ICAC: Hartcher, Watson and the shovel

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Chris Hartcher was in ICAC yesterday and so was Sydney bureau chief Ross Jones, who considers where it all will lead.

FOR MINE, the best line of ICAC so far didn’t come from Geoffrey Watson SC, it came from a tenacious Nine journalist Lizzie Pearl, who asked Terrigal MP Chris Hartcher, as he fled through the back entrance of the ICAC building on Castlereagh Street into an adjacent shopping centre:

“Is this really how you wanted your political career to end? Walking through Westfields?”

He likes malls, does Chris, especially when it comes to alleged bundles of cash handed over in Erina Fair mall which, if anyone knows it, is one of the Seven Horrors of the Modern World.

In fairness, Chris was pretty rattled at the time. He’d just come from what is by now a well-publicised raised-voice run-in with Watson.

A very silly tactic.

Watson’s style is to explain the size, shape and material of a shovel then hand it to the witness.

Given this information and the information the commission has gained via its extensive powers to obtain hard documents, the witness is given two choices: use the shovel to assist the commission by unearthing the truth and suffer the immediate consequences if guilty, or use it to dig a hole big enough to bury yourself in shit for years to come.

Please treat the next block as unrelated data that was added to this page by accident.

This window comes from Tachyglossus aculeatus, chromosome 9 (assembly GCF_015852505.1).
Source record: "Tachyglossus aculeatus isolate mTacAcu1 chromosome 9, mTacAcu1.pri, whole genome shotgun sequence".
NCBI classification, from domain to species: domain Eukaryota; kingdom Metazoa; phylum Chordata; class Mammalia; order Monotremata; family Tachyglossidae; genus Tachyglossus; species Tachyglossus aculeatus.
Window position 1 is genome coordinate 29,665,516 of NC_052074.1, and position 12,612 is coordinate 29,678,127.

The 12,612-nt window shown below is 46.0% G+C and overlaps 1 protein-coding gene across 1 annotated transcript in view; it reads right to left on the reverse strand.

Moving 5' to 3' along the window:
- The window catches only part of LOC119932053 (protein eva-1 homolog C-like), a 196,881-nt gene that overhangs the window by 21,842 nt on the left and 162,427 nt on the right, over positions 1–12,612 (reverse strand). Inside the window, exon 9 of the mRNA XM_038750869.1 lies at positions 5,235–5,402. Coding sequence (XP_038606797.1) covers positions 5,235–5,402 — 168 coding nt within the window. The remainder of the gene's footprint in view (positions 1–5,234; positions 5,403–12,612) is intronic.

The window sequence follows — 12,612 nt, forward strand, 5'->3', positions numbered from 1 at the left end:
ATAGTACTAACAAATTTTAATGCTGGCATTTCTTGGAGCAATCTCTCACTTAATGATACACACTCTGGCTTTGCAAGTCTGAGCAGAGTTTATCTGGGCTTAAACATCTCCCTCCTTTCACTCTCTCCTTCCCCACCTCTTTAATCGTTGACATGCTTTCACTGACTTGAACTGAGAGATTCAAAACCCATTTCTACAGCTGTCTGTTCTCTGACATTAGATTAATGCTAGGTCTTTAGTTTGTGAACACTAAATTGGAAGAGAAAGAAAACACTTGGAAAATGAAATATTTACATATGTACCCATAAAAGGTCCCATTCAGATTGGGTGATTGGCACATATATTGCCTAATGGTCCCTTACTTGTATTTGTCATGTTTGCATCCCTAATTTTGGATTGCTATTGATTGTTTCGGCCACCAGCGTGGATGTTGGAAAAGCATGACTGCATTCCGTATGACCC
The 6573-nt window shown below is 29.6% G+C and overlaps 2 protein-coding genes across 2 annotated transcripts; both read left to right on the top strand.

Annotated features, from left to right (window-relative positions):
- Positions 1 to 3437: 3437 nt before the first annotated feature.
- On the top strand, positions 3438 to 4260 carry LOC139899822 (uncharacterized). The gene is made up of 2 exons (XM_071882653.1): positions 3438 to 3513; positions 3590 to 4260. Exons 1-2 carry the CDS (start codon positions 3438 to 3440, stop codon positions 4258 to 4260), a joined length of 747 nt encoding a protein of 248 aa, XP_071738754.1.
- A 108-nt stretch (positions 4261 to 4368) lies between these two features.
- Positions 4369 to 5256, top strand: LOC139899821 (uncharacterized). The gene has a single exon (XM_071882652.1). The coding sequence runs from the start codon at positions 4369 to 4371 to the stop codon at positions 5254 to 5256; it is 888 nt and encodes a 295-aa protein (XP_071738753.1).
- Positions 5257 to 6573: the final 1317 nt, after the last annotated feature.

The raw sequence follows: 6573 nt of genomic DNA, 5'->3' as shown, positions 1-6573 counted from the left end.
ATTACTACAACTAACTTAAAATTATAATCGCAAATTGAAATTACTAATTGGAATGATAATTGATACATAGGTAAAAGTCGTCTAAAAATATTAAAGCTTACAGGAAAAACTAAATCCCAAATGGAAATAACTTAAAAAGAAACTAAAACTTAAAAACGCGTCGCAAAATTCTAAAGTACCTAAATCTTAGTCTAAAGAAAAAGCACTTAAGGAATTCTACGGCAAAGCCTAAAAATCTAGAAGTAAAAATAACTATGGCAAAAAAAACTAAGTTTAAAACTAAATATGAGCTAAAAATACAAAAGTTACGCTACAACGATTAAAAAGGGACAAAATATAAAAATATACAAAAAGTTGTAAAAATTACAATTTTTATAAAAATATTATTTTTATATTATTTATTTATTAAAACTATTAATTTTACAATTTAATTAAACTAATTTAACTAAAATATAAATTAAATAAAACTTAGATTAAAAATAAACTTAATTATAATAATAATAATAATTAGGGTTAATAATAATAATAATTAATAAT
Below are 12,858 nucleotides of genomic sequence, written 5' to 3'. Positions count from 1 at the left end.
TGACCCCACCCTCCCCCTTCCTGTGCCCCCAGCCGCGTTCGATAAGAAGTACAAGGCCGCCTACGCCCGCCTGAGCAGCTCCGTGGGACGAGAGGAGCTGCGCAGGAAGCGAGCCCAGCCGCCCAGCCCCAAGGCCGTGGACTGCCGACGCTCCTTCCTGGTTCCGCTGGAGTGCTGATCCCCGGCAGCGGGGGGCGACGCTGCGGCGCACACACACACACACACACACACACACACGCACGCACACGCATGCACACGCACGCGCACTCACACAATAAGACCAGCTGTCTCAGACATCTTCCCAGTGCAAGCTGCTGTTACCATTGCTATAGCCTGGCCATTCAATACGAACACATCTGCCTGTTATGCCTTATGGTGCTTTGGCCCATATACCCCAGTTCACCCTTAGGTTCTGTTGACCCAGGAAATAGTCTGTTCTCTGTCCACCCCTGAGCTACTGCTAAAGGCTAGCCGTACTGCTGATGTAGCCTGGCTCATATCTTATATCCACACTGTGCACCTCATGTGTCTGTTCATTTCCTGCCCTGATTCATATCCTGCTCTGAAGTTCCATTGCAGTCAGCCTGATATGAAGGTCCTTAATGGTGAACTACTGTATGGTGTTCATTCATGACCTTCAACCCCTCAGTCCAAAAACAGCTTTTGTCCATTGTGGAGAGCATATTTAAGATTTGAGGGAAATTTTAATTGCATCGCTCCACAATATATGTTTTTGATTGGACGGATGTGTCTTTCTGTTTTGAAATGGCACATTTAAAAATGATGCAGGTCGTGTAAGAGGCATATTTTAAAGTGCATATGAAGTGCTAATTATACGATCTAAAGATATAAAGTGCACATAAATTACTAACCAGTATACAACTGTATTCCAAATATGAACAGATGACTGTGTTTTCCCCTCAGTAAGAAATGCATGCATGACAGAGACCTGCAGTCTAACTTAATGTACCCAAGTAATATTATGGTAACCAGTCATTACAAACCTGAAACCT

Hobson’s choice if you are a corrupt liar.

Watson has laid bare the squirming underbelly of the Liberal Party. Beneath the blue ties and the slightly trembling hands lies the truth.

In a Venn diagram of overlapping self-interest, Central Coast MPs, Tinkles, Caputo, Di Girolomo, BO'F, Sinodinos, state government ministers, parvenus and hangers-on have all sat, teeth–bared, in the face of the frigid, howling gale of logic that is ICAC.

I put it to you that you are corrupt?


What about this document that nails you to the wall?

I have no recollection.

But surely that phone call followed by those texts followed by that email followed by those bank transactions means you were in it up to your neck?

I have no specific recollection.

“Oh well," says Geoffrey, “there goes your chance”.

A flicker of doubt, headlights sweep across the prey’s eyes. Too late, it’s all on tape.

But maybe that doesn’t matter, maybe, by deft touch, the predator can be prised loose. This is, after all, not the Serengeti.

Because what is said on tape in ICAC cannot be used in any future prosecution.

Sadly, therefore, all those obfuscatory outbursts of indignation: “I resent that accusation!” and the many ornate denials, will be lost to judicial history.

But the documents are there, thousands of them, painstakingly obtained by dedicated ICAC investigators. Checked, photographed, filmed, chain of evidence, bagged and tagged.

What next for this anti-democratic burlap sack of writhing vipers?

Not much for a while.

There’s another round coming up in August with a particular concentration on the ex-NSW minister for sniffer-dogs Mike Gallacher. Another visit, too, by Tinkles, Hartcher and probably a few more. Expect some seismic stuff and maybe an ensuing tsunami.

And then?

No and then unless the DPP have the will to go on with it — and that will be sorely challenged by time.

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